“Playing music was my key ‘OK, I’ve got the day off’ kind of thing,’ ” Symes says. “That was my main means of meeting people down there.”

Back at UC Berkeley, Symes studied energy and climate policy in the Interdisciplinary Studies Field department but also continued to delve more into his music. Symes describes his time at UC Berkeley as “everything,” and the community he found here was central to his work. Though he graduated in 2016 and has since moved to Southern California, he makes the trek north for shows four or fives times a year. “The Bay has just been really good to me,” Symes says.

After graduation, Symes and two of his friends embarked on a tour, taking to the road in a minivan for about 40 shows across the West Coast and in Montana and Wyoming. “It was awesome … but definitely the most exhausting trip of my life,” he says.

We finally settle in to discuss Symes’ latest work, the forthcoming Songs for Moms, set to release in February. The 12-track album is a collage of titles Symes wrote beginning when he left home for college and throughout the years since, an amalgamation of his varying experiences and changes in those formative years.

Symes frames the album as describing his life to his parents in the years since leaving for college. “(The songs) all kind of tell a different part, talk about a different part about my life since leaving home. It covers love, loss, heartbreak, spiritual development, personal growth. … It’s pretty all-encompassing, the central theme being ‘These are my answers to your questions,’ ” Symes says.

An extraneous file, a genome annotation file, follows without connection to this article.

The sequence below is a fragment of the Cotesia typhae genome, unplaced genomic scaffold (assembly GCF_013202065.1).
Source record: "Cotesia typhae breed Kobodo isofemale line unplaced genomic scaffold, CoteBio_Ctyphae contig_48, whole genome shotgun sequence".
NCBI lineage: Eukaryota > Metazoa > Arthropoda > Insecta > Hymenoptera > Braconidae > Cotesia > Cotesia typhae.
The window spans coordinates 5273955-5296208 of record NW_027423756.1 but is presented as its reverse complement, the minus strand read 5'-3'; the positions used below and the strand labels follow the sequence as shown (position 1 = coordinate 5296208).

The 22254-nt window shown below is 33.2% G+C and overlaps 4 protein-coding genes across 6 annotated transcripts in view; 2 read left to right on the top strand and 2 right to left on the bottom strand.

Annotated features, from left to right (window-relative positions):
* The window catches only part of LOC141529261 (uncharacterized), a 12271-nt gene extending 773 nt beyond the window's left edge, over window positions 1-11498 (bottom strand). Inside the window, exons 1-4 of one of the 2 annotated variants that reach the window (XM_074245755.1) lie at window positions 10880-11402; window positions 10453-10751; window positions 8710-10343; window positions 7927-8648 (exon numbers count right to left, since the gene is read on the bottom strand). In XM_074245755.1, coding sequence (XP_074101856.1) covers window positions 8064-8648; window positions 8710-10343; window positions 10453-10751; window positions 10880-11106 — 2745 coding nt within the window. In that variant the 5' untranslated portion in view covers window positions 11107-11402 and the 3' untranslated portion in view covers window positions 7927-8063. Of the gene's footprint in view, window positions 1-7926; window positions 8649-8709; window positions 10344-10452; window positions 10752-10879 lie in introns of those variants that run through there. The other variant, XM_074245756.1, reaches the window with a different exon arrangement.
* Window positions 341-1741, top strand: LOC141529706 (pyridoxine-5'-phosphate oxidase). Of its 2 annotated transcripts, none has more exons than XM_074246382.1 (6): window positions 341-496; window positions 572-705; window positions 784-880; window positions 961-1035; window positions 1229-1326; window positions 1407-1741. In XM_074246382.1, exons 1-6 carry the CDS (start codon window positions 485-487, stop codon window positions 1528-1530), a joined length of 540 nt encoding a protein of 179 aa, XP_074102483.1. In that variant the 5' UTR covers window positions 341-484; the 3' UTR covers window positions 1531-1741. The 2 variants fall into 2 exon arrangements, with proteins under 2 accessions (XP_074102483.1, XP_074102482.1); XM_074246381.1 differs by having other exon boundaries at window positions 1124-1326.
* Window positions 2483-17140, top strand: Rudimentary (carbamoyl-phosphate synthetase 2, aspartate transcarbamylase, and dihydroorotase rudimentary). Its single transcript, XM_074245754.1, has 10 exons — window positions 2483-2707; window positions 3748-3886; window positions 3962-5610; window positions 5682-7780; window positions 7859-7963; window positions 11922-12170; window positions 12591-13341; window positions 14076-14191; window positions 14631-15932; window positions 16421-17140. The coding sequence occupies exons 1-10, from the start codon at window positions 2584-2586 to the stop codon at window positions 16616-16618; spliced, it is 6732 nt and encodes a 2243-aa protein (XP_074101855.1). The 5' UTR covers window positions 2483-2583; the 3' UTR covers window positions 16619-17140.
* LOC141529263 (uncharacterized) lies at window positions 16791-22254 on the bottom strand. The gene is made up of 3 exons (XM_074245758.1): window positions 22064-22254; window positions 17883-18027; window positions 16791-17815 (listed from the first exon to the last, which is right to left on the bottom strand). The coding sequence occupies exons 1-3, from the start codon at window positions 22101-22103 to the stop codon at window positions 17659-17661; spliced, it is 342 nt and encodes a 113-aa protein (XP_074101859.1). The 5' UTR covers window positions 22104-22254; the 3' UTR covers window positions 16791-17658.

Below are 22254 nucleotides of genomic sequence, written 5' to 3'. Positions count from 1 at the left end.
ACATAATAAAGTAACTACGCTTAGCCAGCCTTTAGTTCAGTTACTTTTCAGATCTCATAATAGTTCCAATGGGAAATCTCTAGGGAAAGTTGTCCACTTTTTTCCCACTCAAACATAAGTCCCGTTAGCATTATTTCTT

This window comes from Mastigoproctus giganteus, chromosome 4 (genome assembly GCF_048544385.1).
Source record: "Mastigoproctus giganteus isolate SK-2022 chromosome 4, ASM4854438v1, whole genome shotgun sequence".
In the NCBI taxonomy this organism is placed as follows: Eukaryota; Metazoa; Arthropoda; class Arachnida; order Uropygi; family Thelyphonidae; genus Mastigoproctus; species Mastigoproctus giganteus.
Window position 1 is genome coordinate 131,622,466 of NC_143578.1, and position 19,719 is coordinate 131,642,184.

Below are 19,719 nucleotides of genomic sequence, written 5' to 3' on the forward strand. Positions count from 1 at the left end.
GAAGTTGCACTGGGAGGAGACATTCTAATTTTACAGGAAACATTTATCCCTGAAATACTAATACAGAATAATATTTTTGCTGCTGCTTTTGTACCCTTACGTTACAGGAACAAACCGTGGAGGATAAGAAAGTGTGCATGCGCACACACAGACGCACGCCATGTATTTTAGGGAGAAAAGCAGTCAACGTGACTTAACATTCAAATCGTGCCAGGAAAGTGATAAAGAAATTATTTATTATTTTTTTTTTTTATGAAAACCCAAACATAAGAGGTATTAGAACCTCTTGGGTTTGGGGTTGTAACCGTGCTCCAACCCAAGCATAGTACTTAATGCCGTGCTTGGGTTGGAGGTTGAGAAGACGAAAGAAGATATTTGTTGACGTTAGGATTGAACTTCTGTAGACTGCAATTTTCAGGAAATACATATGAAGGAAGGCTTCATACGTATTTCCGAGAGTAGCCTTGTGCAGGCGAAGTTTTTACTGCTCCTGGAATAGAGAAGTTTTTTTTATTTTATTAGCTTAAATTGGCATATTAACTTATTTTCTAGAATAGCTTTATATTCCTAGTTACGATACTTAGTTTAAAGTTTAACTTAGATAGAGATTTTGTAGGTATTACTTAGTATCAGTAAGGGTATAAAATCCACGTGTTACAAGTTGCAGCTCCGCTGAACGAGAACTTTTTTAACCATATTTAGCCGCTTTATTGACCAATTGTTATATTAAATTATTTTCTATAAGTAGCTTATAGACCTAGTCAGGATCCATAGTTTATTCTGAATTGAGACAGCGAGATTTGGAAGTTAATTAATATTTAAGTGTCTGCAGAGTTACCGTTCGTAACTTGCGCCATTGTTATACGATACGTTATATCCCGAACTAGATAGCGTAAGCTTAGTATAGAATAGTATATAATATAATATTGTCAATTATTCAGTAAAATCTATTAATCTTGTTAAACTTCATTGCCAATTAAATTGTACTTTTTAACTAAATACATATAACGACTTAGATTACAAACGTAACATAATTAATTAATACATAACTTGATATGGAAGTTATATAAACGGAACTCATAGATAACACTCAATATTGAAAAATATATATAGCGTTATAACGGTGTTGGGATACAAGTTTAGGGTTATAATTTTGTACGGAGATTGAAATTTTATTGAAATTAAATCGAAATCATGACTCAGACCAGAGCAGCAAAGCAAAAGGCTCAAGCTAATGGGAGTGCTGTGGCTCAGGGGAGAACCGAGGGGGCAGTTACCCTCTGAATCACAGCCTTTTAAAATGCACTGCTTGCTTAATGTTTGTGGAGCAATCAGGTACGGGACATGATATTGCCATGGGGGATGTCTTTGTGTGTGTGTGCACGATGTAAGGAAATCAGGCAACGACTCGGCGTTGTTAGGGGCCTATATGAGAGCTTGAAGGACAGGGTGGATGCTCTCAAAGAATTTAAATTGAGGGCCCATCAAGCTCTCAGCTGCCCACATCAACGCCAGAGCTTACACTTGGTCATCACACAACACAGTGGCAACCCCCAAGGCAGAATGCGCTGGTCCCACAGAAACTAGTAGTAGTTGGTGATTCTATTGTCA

The album came into existence through a Kickstarter campaign, with fans helping Symes raise more than $8,000 in order to produce the album. “The support system and following was feeling it, and they crushed it. It was crazy, it was really crazy how quickly we hit our mark,” Symes says. The Kickstarter of course had the requisite perks for supporters — stickers, concert tickets, hard copies of the album in advance — but the kicker of the final tier of sponsorship was beyond all that: the chance to shave Symes’ moustache and have it delivered by mail.

Though one of Symes’ supporters did achieve this high honor, the donor — one of his mom’s friends — did not end up following through. Symes’ moustache remains intact.

Regarding his songwriting process, Symes describes it as a combination of scribbled one-liners, voice memos and recorded guitar licks. Songs for Moms is more focused on themes of family and personal stories, but Symes emphasizes that he uses all elements of storytelling within his writing process.

“I like to pull from other people’s experiences a lot. I love the idea of convincing a listener that it’s a first-person narrative,” Symes says. “A good scary story isn’t true, that kind of thing. If you can tell it well enough, who cares if it’s true?”

Contact Camryn Bell at [email protected].

A previous version of this article incorrectly stated that Jack Symes graduated in 2014. In fact, he graduated in 2016.
The image accompanying a previous version of this article was incorrectly attributed to Jack Symes. In fact, the image should have been attributed to Ned Trim.